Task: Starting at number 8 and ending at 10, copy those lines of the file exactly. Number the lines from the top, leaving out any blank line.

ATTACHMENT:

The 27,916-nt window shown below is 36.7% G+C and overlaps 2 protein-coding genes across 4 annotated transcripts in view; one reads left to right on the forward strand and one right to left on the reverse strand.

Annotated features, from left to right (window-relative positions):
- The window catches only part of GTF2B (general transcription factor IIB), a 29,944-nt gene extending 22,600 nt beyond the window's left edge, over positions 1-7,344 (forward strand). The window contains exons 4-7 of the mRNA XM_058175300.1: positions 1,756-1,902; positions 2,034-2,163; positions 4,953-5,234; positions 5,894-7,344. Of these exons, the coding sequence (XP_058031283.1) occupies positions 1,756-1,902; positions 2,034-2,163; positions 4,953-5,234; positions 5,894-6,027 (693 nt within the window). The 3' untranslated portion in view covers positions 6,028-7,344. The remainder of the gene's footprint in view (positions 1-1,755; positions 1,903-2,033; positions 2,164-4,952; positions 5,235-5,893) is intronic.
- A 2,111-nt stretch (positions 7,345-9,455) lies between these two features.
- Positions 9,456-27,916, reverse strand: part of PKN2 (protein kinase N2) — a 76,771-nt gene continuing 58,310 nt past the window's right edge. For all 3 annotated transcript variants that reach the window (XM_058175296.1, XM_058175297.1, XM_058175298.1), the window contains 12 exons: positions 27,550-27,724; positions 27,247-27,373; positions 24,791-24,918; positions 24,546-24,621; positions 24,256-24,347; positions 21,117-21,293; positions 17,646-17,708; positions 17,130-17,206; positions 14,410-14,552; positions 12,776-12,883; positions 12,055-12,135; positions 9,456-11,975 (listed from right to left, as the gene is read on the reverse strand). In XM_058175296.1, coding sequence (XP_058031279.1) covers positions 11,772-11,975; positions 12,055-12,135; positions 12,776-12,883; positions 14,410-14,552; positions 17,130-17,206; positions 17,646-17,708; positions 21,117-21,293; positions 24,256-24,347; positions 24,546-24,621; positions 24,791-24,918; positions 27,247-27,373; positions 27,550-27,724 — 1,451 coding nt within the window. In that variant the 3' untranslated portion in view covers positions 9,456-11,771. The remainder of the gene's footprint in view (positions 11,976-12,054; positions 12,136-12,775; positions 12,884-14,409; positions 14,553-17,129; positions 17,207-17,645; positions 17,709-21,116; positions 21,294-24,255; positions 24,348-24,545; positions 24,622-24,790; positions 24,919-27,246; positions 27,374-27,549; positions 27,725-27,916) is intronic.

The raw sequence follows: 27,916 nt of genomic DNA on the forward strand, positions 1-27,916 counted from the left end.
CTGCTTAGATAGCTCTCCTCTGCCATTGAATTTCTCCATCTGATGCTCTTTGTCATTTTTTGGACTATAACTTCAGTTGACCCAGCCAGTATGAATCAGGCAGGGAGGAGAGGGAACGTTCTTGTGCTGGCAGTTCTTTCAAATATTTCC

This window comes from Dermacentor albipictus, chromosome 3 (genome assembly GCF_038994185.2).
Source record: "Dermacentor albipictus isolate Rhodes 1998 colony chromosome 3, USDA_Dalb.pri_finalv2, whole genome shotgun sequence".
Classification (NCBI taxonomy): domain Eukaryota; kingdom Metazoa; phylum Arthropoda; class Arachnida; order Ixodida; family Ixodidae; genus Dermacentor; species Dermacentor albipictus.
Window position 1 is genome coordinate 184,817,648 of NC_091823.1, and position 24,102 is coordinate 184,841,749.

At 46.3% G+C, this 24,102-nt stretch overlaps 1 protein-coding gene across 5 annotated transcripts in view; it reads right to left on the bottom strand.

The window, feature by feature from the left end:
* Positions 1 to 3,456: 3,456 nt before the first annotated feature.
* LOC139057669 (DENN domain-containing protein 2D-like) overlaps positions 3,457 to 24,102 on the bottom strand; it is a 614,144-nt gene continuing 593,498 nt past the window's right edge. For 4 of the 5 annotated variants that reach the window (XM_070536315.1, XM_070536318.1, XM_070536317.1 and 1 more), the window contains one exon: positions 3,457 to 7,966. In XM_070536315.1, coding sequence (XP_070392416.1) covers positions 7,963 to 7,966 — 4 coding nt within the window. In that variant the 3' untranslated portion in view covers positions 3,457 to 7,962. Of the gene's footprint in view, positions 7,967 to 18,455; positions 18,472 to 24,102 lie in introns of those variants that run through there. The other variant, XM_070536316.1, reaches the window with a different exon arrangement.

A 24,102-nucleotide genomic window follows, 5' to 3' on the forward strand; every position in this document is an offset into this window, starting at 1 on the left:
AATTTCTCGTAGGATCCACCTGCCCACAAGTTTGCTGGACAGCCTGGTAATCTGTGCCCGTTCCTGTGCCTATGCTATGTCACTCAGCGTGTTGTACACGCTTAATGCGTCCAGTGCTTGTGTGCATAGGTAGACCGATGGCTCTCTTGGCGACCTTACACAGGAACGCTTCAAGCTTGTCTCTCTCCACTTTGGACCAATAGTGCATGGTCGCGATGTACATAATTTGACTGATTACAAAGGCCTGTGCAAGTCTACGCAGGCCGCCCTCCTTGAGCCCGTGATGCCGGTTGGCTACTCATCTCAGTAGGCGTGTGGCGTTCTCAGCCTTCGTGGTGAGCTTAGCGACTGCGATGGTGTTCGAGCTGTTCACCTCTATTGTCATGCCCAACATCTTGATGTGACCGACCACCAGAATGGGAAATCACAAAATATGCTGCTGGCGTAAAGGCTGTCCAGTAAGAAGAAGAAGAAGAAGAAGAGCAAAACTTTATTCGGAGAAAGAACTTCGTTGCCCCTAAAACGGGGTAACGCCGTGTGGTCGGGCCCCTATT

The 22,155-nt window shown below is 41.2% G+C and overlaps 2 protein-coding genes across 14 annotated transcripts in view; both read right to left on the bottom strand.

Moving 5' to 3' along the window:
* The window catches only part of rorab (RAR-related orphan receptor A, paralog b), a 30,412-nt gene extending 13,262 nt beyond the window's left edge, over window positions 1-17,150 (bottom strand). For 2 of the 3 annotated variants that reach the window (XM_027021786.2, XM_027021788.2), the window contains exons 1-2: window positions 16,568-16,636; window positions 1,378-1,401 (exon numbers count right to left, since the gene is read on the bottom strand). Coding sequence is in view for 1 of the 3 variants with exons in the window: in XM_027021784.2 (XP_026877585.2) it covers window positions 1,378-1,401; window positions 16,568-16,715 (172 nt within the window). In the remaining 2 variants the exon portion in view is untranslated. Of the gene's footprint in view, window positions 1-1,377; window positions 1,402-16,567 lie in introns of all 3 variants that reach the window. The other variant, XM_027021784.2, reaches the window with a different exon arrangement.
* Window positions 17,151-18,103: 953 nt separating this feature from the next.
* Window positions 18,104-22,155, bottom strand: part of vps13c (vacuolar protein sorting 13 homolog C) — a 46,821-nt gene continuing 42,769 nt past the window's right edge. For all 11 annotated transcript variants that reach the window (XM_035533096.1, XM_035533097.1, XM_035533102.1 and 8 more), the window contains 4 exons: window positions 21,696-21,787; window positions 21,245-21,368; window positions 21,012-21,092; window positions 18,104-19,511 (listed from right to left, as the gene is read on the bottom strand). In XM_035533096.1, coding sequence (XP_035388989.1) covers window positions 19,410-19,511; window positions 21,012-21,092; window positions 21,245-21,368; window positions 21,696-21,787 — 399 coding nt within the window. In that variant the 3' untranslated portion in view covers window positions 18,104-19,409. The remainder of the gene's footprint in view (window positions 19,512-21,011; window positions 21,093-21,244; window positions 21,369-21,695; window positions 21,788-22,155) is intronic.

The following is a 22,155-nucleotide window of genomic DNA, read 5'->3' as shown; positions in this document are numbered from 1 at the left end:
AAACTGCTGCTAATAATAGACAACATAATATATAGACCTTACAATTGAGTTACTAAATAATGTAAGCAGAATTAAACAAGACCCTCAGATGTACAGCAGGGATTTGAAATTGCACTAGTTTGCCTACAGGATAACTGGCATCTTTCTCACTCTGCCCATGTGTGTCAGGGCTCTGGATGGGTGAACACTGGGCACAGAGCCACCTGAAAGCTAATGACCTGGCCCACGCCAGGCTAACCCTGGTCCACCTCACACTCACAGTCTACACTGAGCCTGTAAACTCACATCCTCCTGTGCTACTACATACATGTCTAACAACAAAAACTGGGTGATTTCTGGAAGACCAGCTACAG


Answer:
This window comes from Dermacentor albipictus, chromosome 3 (genome assembly GCF_038994185.2).
Source record: "Dermacentor albipictus isolate Rhodes 1998 colony chromosome 3, USDA_Dalb.pri_finalv2, whole genome shotgun sequence".
Classification (NCBI taxonomy): domain Eukaryota; kingdom Metazoa; phylum Arthropoda; class Arachnida; order Ixodida; family Ixodidae; genus Dermacentor; species Dermacentor albipictus.